IBM‘s Security team has put together a new report on the Future of Identity. The report looks at how people are reacting to new methods of securing data, and what may happen in the future. The future is a concern considering the continued rise of mobile devices and their increased use over more traditional platforms. Note that this is about how the tools are perceived by users, rather than their effectiveness in securing data and maintaining privacy. It also comes with a pretty infographic (as it is a well-known fact that millennials can’t read long blog posts and reports!)
Use of biometrics
In summary, the report says that 67% of respondents are currently comfortable with using biometrics today; and 87% would consider using biometric information for authentication in the future. This rise is probably prompted by the increase in biometric security in mobile devices recently. Both Apple and Samsung are leading the way with the move to biometric security on phones, with other manufacturers following suit. Almost all high-end phones now come with fingerprint scanners. Android and iOS have hooks built-in to their latest versions to use the scanners and expose them to applications.
Use of passwords
There is an interesting split highlighted between the behaviour of older respondents compared to the millennial generation. Some of the numbers are not that different but indicate trends in usage. We should consider how security is used, as opposed to its proper implementation, particularly in applications. For example, millennials don’t see passwords as “the” way of proving identity, with a higher percentage using less complex passwords and fewer “unique” passwords overall. Similarly, millennials are more likely to use password managers and biometrics to prove who they are.
If used properly, password managers can ensure a complex password, protecting data within applications. But constantly going to another application to retrieve a password means that more often used apps have a memorable password. This could explain the drop in complexity and fewer “unique” passwords. It remains to be seen if the applications protected with easily remembered passwords are banking apps or social media accounts. Perhaps this question is answered later on in the report, let’s keep reading.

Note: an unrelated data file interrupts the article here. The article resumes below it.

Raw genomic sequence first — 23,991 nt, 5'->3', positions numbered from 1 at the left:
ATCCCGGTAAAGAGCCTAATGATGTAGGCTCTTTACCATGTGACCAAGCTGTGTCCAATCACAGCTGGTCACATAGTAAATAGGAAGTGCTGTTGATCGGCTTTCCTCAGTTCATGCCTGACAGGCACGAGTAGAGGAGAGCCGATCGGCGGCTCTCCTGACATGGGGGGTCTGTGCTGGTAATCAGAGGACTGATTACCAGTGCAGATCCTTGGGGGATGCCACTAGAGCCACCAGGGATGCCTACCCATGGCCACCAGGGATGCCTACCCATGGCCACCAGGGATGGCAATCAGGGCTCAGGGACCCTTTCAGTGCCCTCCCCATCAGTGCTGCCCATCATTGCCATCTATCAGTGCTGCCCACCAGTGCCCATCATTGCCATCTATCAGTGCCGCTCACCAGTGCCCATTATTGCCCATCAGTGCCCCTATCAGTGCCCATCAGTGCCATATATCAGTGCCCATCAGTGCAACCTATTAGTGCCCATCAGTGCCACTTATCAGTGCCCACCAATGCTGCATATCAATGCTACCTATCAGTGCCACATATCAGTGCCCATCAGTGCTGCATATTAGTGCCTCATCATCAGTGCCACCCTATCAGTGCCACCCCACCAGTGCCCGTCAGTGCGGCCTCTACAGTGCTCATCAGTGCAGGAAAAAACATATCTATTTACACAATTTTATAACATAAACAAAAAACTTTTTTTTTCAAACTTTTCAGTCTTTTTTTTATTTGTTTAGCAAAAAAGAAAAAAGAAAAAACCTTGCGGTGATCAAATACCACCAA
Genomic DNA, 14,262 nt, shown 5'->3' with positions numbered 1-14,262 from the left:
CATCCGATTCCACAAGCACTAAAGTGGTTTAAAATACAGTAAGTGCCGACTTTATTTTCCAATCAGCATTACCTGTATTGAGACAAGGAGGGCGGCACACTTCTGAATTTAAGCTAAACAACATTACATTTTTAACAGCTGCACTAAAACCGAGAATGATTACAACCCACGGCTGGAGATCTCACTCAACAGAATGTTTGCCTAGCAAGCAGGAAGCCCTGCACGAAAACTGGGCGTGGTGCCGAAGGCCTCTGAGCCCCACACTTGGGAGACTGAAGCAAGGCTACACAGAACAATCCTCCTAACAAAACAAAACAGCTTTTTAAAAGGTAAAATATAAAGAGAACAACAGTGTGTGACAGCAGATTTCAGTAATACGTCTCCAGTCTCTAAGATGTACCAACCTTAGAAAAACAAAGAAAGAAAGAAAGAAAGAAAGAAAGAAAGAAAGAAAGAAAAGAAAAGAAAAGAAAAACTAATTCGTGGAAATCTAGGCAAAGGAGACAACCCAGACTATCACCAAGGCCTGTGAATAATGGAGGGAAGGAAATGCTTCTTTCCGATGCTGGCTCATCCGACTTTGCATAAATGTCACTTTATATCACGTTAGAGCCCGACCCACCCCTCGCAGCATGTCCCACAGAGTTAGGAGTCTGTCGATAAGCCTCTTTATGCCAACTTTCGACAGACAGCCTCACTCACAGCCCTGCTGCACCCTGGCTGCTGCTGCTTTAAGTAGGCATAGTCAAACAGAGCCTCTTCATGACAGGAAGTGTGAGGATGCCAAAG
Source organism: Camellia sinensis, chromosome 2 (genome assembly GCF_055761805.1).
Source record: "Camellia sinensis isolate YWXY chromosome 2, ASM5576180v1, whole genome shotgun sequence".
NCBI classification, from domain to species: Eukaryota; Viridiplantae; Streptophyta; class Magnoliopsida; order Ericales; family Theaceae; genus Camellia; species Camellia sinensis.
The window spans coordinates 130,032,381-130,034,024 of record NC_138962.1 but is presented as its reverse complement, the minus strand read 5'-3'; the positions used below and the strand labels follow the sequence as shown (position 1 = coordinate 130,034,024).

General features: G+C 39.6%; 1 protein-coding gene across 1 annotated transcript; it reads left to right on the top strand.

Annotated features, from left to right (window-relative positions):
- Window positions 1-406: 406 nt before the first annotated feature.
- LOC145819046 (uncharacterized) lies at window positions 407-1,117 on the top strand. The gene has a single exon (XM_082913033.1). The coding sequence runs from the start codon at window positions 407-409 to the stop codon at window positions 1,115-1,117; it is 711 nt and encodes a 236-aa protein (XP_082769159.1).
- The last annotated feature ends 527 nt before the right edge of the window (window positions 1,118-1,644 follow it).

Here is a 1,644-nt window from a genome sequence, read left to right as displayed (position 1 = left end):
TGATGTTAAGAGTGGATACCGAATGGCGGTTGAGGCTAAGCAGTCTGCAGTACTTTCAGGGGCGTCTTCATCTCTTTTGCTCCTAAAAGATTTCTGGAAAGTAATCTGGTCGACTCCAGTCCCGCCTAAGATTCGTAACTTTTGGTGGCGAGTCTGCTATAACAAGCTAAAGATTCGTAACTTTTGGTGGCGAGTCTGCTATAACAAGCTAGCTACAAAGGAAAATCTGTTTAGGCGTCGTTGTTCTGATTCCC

What’s the most secure?
There is a split in the way that people view the relative security of various methods of proving identity. More are focusing on methods we take with us, such as fingerprints and our eyes (retina or iris scans), with fewer concentrated on passwords and PIN as the most secure method. However, recent announcements mean only 12% believe this is the most secure method of proving your identity. Examples are stories about how Windows Hello facial recognition can be fooled with photographs or iPhone X Face ID fooled by “evil twin” mask. Even if we nearly always take out face with us, along with our eyes and fingerprints.
There is always the argument that you can’t rescind biometrics, so folks can “be you” by borrowing the requisite body part. Similarly, your physical presence could be used to open an account by force, whereas revealing a password requires an act (or lack) of will on your part. (Imaging being forced to have a finger pressed against a sensor, compared to what you think you might withstand to reveal passwords. But that’s an entirely different argument to what is covered in the report).
Trusted keepers of identity data
Regarding protection of the information provided, societies current trust models continue, with banks being the most trusted with protecting our biometric data, while social media companies are least trusted. This might not matter now, but with the future use of blockchain digital identities, it makes sense to have biometric information and your identity linked by someone you and others can trust. But are banks ready to be security and identity verifiers, as well as managing our financial transactions? Currently, I think not. But then the requirement for this is also not entirely developed either. But it does pose an interesting question if governments are not the most trusted holders of identity, given the number of times we need to prove who we are to them.
Convenience over security?
We get the answer to our previous question in the next element, which looks at the balance of convenience, security and privacy across a range of application categories. Unsurprising apps that deal with our core financial information we place the most value on and are happy to lower the convenience to increase security. Conversely, at the other end of the spectrum, social media apps are about living in the moment, and convenience outweighs security here.
What does the future hold?
In launching the report, IBM’s press release has the following quote from Limor Kessem. (IBM Future of Identity Study: Millennials Poised to Disrupt Authentication Landscape)
“In the wake of countless data breaches of highly sensitive personal data, there’s no longer any doubt that the very information we’ve used to prove our identities online in the past is now a shared secret in the hands of hackers. As consumers are acknowledging the inadequacy of passwords and placing increased priority on security, the time is ripe to adopt more advanced methods that prove identity on multiple levels and can be adapted based on behavior and risk.” – Limor Kessem, Executive Security Advisor, IBM Security
What is certain is that the reliance on passwords as the only way of securing data is reducing, and the rise of biometrics is upon us. Please register your fingerprint below to comment.